We have always supported the development of genetically modified crops, and their cultivation when they serve the purposes of both their growers and the market.
We think these crops have the demonstrated potential to increase yields, reduce input expenses and increase profitability while addressing problems associated with pests, drought and other growing conditions.
Nothing about the discovery last month of unregulated Roundup Ready wheat in an Eastern Oregon field changes that.
But we agree with biotech critics that the USDA's oversight of biotech test plots and the resulting crops is lax.
That opinion was only bolstered when the Agriculture Plant Health and Inspection Service, the agency charged with regulating biotech crops, refused to talk about its regulations regarding test plots in even the most general terms.
From what other sources tell us, rather than a prescriptive set of regulations, APHIS gives the company conducting the field test leeway to meet certain performance standards to keep viable genetically modified seeds from spreading into neighboring fields or into the seed or food supply chains. That makes some sense. Each test and its circumstances are different, making a one-size-fits-all regulation impractical.
APHIS reviews the plan, and either suggests alterations or approves the plan as submitted. Then it's up to the developer to ensure the plan is followed and no modified genetic material escapes. APHIS isn't there to watch. It might follow up later with an audit, which examines the paper trail to determine if everything went according to plan.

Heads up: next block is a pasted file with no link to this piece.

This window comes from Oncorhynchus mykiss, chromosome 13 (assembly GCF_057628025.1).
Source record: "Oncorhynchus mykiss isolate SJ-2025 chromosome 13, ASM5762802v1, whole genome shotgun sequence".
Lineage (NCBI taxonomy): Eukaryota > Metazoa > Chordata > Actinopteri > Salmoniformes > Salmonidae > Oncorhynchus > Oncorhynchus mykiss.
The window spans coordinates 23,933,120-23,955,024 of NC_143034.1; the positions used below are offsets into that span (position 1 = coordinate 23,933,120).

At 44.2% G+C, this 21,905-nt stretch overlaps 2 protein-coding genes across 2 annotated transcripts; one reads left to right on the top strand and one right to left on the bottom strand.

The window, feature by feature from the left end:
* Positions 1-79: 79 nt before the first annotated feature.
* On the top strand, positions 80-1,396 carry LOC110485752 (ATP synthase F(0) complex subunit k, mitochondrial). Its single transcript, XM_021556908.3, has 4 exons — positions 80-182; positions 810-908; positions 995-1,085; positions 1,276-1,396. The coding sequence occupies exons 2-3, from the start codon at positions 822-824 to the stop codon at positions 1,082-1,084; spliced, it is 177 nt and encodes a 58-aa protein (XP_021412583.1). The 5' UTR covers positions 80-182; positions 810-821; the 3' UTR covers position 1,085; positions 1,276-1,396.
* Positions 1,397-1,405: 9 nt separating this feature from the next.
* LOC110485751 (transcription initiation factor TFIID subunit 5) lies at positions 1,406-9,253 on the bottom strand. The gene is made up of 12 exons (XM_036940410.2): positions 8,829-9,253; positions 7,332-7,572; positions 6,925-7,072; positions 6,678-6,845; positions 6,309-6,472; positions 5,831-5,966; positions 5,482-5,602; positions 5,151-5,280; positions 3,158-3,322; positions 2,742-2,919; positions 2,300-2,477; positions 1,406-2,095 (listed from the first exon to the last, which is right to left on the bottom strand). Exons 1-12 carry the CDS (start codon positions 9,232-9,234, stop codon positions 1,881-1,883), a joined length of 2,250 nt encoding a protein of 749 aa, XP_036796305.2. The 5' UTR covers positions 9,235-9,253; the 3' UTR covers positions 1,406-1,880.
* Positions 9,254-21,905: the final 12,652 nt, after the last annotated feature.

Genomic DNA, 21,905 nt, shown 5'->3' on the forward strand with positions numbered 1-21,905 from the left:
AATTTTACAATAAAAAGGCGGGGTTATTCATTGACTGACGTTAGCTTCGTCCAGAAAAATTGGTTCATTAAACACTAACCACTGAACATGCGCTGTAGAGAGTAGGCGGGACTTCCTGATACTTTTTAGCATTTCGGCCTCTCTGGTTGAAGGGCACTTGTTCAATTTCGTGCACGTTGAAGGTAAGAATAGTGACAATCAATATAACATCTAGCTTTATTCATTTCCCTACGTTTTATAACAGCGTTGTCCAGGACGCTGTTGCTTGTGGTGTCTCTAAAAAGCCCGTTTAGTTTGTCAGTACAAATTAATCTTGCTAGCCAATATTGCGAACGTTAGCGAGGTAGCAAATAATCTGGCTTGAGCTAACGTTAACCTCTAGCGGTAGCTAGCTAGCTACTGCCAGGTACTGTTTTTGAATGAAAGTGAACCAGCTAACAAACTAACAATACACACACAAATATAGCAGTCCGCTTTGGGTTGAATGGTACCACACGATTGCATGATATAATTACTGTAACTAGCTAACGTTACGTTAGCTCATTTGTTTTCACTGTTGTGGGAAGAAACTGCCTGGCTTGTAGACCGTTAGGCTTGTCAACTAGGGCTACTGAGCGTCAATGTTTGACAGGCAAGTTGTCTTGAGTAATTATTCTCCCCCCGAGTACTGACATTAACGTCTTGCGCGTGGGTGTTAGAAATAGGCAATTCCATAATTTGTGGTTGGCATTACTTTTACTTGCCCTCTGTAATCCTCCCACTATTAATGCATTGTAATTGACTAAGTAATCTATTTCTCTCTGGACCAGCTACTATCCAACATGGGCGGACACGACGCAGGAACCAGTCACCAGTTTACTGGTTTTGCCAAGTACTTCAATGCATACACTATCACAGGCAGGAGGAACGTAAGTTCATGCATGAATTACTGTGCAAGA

That works OK as long as all the parties follow the plan, and nothing goes wrong. But when the plan isn't followed, either by accident or design, or something does go wrong, no one knows until the damage is done.
Had the unidentified farmer in Eastern Oregon not stepped forward to report his discovery -- a laudable act of courage -- we doubt an audit of the paperwork would have discovered the contamination.
At this writing, APHIS has not determined how Roundup Ready wheat came to rest in the farmer's field. Until we know otherwise, we're willing to assume everyone acted honorably and something just went wrong.
However it occurred, it's a mistake that could cost U.S. wheat growers hundreds of millions of dollars in lost sales.
We're not fans of unnecessary or heavy-handed regulation. However, the wider farming community has an economic stake in preventing unintended outcomes.
We think this is one of those times when a hands-on approach is what's required.
We don't know that an extra set of eyes without financial ties to the developer would have spotted where things went awry. We know in this case they weren't there to see.